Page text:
Presidential bill to end judicial regime unacceptable say govt ally
The deputy head of Solidary Poland, one of the junior parties in the governing coalition, has described a presidential bill liquidating the Disciplinary Chamber of Poland’s Supreme Court (SN) as "unacceptable".
On Thursday Andrzej Duda, Poland's president, said he was proposing a bill to dismantle the disciplinary chamber for judges, a body which has become the centre of a fierce dispute between Warsaw and Brussels owing to EU fears it lacks independence from the government.
Duda said he made the proposal in a bid to help diffuse the row with Brussels and secure the bloc's post-pandemic recovery funds for his country.
Under the EU’s Recovery Fund, Poland could receive some EUR 58.1 billion, including EUR 23.9 billion in grants and EUR 34.2 billion in loans. But the European Commission has not yet approved the country's national recovery plan due to the dispute over the chamber and wider concerns surrounding the state of the rule of law in Poland.
On Tuesday, Michal Wojcik, the deputy head of Solidary Poland and a member of the Council of Ministers, told Polish radio that the presidential proposal "in the version that is today... is hardly acceptable, or actually unacceptable for us."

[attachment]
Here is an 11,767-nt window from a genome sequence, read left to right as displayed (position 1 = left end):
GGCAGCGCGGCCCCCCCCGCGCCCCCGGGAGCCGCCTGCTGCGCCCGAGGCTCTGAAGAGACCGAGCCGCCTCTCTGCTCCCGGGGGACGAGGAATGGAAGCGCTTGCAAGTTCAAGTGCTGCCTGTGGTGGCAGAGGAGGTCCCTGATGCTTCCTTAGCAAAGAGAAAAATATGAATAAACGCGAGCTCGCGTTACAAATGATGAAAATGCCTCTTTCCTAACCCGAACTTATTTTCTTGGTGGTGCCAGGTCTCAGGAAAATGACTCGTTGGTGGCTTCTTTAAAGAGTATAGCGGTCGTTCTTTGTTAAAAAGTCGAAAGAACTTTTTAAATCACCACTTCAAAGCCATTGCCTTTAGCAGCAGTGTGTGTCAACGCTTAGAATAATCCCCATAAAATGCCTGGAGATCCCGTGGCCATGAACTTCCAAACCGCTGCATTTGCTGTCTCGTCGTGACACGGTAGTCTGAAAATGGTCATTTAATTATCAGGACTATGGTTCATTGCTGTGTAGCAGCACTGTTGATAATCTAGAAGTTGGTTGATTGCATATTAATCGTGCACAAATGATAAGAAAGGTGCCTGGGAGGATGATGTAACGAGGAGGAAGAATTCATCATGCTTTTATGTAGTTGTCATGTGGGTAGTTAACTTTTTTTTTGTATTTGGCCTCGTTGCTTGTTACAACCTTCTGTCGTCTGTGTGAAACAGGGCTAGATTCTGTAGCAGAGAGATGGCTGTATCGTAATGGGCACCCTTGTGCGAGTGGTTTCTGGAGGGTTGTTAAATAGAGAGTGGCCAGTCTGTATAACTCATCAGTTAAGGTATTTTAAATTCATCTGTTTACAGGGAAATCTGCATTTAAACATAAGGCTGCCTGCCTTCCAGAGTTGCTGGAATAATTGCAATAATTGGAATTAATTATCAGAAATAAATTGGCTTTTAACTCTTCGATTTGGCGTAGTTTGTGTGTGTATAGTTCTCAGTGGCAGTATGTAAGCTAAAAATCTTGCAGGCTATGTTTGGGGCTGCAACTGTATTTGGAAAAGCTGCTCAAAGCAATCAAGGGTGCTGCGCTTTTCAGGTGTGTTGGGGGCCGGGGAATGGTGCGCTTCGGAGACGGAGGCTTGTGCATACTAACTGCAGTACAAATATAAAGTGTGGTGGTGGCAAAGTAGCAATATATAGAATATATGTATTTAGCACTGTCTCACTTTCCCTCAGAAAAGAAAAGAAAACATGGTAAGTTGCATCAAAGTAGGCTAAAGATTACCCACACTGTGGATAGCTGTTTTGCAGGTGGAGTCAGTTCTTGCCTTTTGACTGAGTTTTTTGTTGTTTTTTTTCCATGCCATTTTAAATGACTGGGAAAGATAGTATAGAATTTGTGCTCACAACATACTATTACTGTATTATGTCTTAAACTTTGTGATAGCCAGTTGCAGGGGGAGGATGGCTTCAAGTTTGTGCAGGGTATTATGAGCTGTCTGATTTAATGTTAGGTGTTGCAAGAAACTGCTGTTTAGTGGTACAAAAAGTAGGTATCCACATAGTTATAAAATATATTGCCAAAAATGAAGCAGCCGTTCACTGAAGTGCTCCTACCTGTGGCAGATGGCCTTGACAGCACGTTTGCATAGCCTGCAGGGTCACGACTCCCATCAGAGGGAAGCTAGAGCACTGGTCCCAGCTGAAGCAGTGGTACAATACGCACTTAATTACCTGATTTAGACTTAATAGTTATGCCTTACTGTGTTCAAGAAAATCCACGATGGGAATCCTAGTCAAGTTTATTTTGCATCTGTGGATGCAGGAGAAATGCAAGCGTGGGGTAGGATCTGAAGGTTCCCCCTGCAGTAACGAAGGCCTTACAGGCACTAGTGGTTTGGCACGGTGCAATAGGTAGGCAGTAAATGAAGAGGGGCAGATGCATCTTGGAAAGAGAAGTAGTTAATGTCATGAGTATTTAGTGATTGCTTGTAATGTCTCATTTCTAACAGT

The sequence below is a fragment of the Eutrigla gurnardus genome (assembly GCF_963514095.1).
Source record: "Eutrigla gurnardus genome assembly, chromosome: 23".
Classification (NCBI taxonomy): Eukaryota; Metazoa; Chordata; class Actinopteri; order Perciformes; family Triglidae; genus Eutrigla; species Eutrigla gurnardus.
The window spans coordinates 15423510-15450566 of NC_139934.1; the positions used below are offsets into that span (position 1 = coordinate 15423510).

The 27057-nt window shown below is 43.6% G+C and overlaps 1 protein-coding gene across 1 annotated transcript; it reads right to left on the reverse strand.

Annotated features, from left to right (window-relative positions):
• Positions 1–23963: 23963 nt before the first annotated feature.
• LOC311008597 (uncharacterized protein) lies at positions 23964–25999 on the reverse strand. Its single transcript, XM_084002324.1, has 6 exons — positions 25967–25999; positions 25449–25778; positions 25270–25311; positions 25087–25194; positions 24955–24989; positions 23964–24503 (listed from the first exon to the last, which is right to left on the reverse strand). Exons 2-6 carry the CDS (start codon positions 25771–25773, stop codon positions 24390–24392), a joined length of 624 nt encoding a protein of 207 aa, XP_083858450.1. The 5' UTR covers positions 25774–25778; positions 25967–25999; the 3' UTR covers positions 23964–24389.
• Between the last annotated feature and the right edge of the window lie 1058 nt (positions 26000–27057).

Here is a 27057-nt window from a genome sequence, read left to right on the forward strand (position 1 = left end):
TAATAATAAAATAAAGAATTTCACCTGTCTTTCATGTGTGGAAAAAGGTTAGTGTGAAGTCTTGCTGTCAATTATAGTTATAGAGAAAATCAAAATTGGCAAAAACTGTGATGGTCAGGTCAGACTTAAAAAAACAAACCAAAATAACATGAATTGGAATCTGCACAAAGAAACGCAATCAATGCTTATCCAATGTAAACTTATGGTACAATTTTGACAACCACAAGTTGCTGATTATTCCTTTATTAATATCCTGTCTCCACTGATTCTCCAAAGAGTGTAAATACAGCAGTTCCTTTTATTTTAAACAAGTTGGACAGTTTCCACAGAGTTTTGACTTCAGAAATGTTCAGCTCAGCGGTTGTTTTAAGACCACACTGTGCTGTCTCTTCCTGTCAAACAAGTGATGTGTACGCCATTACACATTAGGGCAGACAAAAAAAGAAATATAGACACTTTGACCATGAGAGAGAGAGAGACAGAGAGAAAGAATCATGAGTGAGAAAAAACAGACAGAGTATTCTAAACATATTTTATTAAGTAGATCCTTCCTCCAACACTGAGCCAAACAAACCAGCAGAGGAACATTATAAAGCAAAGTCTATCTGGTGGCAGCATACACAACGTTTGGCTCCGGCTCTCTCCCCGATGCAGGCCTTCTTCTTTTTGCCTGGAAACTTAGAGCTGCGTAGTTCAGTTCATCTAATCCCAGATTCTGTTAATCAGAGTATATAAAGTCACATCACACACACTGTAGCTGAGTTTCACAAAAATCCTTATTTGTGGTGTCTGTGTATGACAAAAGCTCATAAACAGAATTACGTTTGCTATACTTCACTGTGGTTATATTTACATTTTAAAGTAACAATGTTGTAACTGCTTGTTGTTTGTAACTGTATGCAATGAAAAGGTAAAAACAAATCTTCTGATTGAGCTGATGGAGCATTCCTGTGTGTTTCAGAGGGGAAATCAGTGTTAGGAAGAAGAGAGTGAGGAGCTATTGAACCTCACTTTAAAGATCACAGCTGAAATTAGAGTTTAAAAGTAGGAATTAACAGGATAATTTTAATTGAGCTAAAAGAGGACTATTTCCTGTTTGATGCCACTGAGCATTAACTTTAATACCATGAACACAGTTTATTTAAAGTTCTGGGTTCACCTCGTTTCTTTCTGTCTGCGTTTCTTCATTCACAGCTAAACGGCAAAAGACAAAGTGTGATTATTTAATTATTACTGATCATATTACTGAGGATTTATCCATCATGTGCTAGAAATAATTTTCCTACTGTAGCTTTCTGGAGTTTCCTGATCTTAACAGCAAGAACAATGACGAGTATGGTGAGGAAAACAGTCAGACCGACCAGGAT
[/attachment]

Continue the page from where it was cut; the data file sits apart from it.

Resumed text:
"Solidary Poland will not support this project in such a version. It would mean chaos and anarchy in the Polish judiciary," Wojcik said.
Later on Tuesday, Zbigniew Ziobro, the justice minister and prosecutor general, and the leader of Solidary Poland, also commented on the presidential bill.
"The president's bills were supposed to be a compromise that he presented after vetoing the bills prepared by the Ministry of Justice. It turned out that this compromise in the president's version was rejected both in Poland by a clique of judges, and by the opposition, and by the European Union," Ziobro told a press conference.
He added that he would refer to the president's proposal in the coming days at a press conference, after analysing the bill.
"I can only say that the policy of concessions to EU demands generally leads to aggression towards Poland and further demands," Ziobro said.
The governing Law and Justice (PiS) party has not yet said whether it will support the presidential bill.
The institution of the disciplinary chamber was part of a broader overhaul of the Polish judicial system, large parts of which have been contested by the EU on the grounds that they made courts vulnerable to political pressure.
In October 2019, The European Commission decided to take Poland to the Court of Justice of the European Union (CJEU) over the regime, arguing that it violated judicial independence and thus ran against EU law. The CJEU ruled that the chamber lacks sufficient independence from the government.
On October 27 last year, the CJEU imposed a EUR 1 million daily fine on Poland until it complies with a July 14 ruling by the same court demanding the immediate suspension of the chamber, which disciplines judges.
In January, the European Commission sent its first call for payment of the fine to Poland, to cover the period from November 3, 2021 to January 10, 2022. The Commission gave Warsaw 45 days to pay the fines, which, according to Reuters, amount to around EUR 70 million.